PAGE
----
As accountants, we often coach clients on the difference between profits and cash, yet our firms are sometimes profitable but saddled with debt to support clients not paying on time.
Traditional compliance and advice services reflect costs being incurred (WIP) before an invoice is issued (WIP becoming a debtor). The combined lock up (WIP plus debtors) can stretch to a third or quarter of a firm’s revenue – 3 to 4 months’ income tied up in debtors and WIP. The average figure per the 2014 GBU is 88 days.
For a firm with a turnover of $2.4m, debtors alone can amount to $400,000 at a profession average of 61 days.
This means that cash that can be used to reduce debt, invest in improvements to the firm or be distributed to the firm’s owners is sitting in the bank account of clients rather than the bank account of the firm. It represents work already done for which the firm should have been paid.
Why is your money in someone else’s bank account?
Few of us like calling to ask for money. Many partners are reluctant to risk damage to client relationships through regular requests for money. There needs to be a bridge between clients needing time to pay and the firm’s right to be paid now.
Fee funding bridges the gap between a firm’s right to be paid today and the desire/need of certain clients to enjoy extended terms. Coming at no cost to the firm, fee funding can help selected clients.
A firm is comfortable having let debtors build to a level where cash coming in and debtors being added are matched. There is still an excessive level of debtor balances but having borne the cash flow cost of creating the debtors book, the firm is comfortable. Elsewhere in the Good Bad Ugly there is discussion of the continued decline in the fees clients will pay for commoditised compliance work. This margin squeeze makes it less affordable to be consuming margins with bank interest accrued through giving clients credit. This cost must be reduced.
The true cost of this cash flow dilemma is:
– Increased interest cost to the firms and its owners;
– Higher risk of bad debts;
– Missed opportunities to provide further services to clients; and
– Less positive communication with clients.
Let’s look at these a little more to see what they are really costing.
The most obvious is interest on borrowed funds. At say 8% on the overdraft, each 30 days is costing a firm the equivalent of $32,000 annual interest, which represents approximately 180 hours of partner return on effort.
The longer a debt is outstanding, the lower the probability of it ever being collected. Put simply, your long overdue debtors have used your money to pay someone else or themselves and now have less money to use to pay you. We all have stories of clients saying they cannot pay their accountant because they are away on holiday – your money paid for their holiday!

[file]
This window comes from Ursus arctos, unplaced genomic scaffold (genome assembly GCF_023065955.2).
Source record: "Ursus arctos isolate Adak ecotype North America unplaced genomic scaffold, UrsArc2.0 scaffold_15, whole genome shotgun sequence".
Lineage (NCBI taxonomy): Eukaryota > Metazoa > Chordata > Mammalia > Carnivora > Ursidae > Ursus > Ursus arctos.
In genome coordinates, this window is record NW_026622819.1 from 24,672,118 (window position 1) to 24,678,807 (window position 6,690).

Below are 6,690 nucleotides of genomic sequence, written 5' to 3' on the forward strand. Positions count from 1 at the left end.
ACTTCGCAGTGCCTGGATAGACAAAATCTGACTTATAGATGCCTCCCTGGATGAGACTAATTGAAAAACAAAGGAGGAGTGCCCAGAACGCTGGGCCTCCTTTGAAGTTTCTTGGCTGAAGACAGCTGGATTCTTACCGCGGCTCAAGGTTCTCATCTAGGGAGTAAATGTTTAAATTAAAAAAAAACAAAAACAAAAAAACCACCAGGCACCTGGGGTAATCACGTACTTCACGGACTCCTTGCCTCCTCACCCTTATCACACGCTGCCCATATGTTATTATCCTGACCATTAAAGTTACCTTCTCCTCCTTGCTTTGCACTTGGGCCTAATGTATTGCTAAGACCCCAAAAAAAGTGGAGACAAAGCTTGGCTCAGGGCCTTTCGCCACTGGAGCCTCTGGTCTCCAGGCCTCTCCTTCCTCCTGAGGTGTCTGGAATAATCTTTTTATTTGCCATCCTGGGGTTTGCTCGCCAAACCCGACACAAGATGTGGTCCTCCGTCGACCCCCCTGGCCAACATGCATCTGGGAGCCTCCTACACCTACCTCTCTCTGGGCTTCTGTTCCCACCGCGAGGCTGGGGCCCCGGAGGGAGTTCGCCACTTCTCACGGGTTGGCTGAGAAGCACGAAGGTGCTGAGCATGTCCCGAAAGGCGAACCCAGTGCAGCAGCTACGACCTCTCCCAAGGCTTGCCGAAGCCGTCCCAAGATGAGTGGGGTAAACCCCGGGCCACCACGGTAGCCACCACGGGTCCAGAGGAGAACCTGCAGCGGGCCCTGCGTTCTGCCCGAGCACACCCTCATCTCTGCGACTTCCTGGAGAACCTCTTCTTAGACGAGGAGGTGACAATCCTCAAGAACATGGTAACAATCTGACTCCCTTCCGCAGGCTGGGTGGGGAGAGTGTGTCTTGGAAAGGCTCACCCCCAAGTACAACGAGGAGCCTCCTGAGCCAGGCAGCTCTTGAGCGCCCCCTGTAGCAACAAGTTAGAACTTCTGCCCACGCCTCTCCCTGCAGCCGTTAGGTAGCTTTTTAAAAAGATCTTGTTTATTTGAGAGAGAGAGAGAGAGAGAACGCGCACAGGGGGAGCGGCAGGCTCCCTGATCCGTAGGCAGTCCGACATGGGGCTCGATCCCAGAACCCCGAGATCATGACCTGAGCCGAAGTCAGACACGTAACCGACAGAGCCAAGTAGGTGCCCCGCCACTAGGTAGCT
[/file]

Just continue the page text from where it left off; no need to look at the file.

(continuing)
Bringing debtors in fast through a systematic approach to collection is simply moving you up the pile and moving someone else down. Unfortunately, when a client needs their accountant only once or twice a year, moving up the pile is harder. Having a monthly payment option – whether through a process you administer or through fee funding – turns your payments into a regular monthly payment rather than an infrequent “forgotten” payment.
Any service provider would be reluctant to provide further services when a client has not paid for the work done to date. Accountants are no different – we typically say no to further requests from clients with overdue accounts. If those accounts had been paid, we would be happy to accommodate future request and may even proactively offer the client additional services of the type described in other parts of the Good Bad Ugly. You can use fee funding at the start of an engagement to ensure you are paid upfront before work even commences. It can also be used at the time of “pitching” for a new client or submitting a proposal to an existing client. Language like “we can offer a monthly instalment option to make our advice more affordable” will win further business for your firm and remove “sticker shock”.
So in summary, the true value of accelerated cash flow includes the intangible benefit of improved client relationships and the very tangible aspect of money in your bank account and increased firm valuation from increased revenue.
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